Accident Topics: Teenaged Drivers - Young Adult Drivers

Teen and Young Adult Drivers - a small percentage of the population is involved in a large percentage of accidents

Everyone has heard the scary statistics about teen drivers. Every parent worries when their teen grabs the car keys and heads out the door. Every parent's worst fear is that their child won't make it home safely. The statistics are alarming regarding teen and young adult drivers Teens and young adults have higher crash rates not just because they are inexperienced drivers, but also because they tend to engage in riskier behaviors that increase danger on the roads. 

From Mothers Against Drunk Driving (MADD) comes the startling fact that car collisions are the leading cause of death for teens; approximately one quarter of these deaths involve underage drinking. From the Centers for Disease Control and Prevention, we learn that In 2011, about 2,650 teens in the US aged 16–19 died, and almost 292,000 were injured in motor-vehicle crashes; seven teens ages 16 to 19 died every day from motor vehicle injuries. Teens are more likely to speed, to tailgate, to not use seatbelts, and to be distracted by cell phones and passengers than any other demographic.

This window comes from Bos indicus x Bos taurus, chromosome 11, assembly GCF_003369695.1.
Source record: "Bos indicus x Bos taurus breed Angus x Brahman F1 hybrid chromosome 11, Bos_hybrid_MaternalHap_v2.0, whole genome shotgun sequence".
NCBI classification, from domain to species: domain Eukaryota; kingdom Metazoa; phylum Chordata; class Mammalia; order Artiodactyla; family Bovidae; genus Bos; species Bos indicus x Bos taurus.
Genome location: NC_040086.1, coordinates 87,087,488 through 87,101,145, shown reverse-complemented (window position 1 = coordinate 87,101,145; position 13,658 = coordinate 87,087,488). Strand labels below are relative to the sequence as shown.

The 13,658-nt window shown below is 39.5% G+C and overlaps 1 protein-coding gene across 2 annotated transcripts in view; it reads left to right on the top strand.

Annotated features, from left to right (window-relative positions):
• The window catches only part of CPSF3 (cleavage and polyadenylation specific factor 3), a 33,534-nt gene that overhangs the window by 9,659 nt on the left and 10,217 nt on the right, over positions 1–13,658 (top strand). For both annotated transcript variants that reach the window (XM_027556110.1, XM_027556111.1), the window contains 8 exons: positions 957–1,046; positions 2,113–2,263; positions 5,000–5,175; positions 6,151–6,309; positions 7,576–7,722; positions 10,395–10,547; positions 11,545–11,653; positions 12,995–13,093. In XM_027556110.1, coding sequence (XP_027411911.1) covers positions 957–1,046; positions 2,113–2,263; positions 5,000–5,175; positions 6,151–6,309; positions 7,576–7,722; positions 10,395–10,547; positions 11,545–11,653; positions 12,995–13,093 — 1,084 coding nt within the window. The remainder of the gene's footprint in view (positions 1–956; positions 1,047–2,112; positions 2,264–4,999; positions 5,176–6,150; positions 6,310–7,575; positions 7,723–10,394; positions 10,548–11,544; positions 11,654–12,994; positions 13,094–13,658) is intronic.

Where is the good news for teen driving safety?

The good news is that great strides are being made to improve safety and reduce the number of teens injured or killed in motor vehicle crashes. For example, graduated driver licensing systems are being implemented, which build teen drivers' experience while limiting crash risks such as passenger distraction, nighttime driving and cell phone use. Also, many parents of teen drivers are choosing newer, safer vehicles with current safety features for their children. And now, monitoring devices are available that flag risky behavior such as speeding, sudden braking, abrupt acceleration and non-use of belts. Research shows a monitoring device can reduce teens' risks behind the wheel, and some insurers offer discounts for using one. 

We at Accident Data Center see everyday the terrible aftermath of vehicle crashes that involve teens and young adults. It is our dearest hope that we as a nation can continue to reduce the numbers of teen injuries and deaths caused by accidents on America's roadways.       

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